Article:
Cavafy: Ithaca

The following is the poem “Ithaca” by the famous Greek poet Cavafy, in its translation by Rae Dalven, the original Greek, and also with my own horribly-bastardized pronunciation guide for the Greek. Note that the translation is not line-based, which is to say that each line in English does not *exactly* say what is in the same Greek line.

When you start on your journey to Ithaca, Σα βγεις στον πηγαιμο για την Ιθακη, sah vays ston paygaimo geeya tain eeTHAkey
then pray that the road is long, να ευχεσαι να ναι μακρυς ο δρομος, na euchesai na nay makros o dromos,
full of adventure, full of knowledge. γεματος περιπετειες, γεματος γνωσεισ. gematos peripetays, gematos no-sis.
Do not fear the Lestrygonians Τους Λαιστρυγονας και τους Κυκλωπας, twos laistregonas kay twos kooklipass,
and the Cyclopes and the angry Poseidon. τον θυμωμενο Ποσειδωνα μη φοβασαι, ton themumeno poseiden-ahh may phobasai,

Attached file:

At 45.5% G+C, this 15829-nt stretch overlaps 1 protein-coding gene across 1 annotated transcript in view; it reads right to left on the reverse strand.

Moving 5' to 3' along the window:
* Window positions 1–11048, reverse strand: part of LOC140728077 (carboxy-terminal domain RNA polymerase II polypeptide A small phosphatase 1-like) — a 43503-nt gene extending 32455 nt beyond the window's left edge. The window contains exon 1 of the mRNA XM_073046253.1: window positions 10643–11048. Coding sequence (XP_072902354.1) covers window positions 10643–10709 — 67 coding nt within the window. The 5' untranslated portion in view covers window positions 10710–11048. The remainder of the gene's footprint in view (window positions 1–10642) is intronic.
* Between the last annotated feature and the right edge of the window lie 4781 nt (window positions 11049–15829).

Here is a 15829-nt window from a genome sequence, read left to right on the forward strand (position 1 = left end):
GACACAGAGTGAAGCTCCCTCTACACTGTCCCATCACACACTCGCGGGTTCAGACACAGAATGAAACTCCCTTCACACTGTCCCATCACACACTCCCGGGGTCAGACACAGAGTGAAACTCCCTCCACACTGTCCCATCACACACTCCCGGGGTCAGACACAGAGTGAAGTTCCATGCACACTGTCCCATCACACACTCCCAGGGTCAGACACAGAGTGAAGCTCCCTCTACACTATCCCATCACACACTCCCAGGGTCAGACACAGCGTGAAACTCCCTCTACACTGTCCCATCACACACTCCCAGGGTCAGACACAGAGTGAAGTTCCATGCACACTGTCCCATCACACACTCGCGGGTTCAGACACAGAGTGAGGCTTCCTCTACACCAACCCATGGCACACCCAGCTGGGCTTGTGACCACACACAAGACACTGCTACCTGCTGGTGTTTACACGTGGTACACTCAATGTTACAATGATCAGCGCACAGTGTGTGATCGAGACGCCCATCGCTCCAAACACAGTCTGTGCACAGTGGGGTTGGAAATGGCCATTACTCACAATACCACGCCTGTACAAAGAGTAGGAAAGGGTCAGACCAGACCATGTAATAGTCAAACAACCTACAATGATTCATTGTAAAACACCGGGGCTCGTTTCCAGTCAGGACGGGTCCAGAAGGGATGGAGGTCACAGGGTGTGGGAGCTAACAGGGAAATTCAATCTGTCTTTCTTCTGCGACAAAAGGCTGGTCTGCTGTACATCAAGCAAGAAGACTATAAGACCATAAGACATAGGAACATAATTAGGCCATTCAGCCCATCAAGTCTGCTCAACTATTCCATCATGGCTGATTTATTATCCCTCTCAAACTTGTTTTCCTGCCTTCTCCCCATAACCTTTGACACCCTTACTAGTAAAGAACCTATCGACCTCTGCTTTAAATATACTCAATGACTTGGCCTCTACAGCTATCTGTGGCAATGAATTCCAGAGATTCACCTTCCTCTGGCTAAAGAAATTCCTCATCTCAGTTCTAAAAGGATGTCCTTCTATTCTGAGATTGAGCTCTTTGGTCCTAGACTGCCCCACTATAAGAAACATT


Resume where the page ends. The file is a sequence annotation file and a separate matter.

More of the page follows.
You will never meet such as these on your path, τετοια στον δρομο σου ποτε σου δεν θα βγεις, tetoya ston dromo sue poetay sue den tha vays,
if your thoughts remain lofty, if a fineαν μεν η σκεψις σου υψηλη, αν εκλεκτηan men ay skepsis sue waylay, an eklektay
emotion touches your body and your spirit. συγκιvησις το πνευμα και το σωμα σου αγγιζει. sugkeyvaysis to newma kay to summa sue aggEEzay.
You will never meet the Lestrygonians, Τους Λαιστρυγονας και τους Κυκλωπας, twos laistregonas kay twos kooklipass,
the Cyclopes and the fierce Poseidon, τον αγριο Ποσειδωνα δεν θα συναντησεις, ton agrio poseiden-ahh den tha soonantaysays,
if you do not carry them within your soul, αν δεν τους κουβανεις μες στην ψυχη σου, an den twos koubanays mess stain psueshay sue,
if your soul does not raise them up before you. αν η ψυχη σου δεν τους στηνει εμπρος σου. An ay psueshay sue den twos staynei empros sue.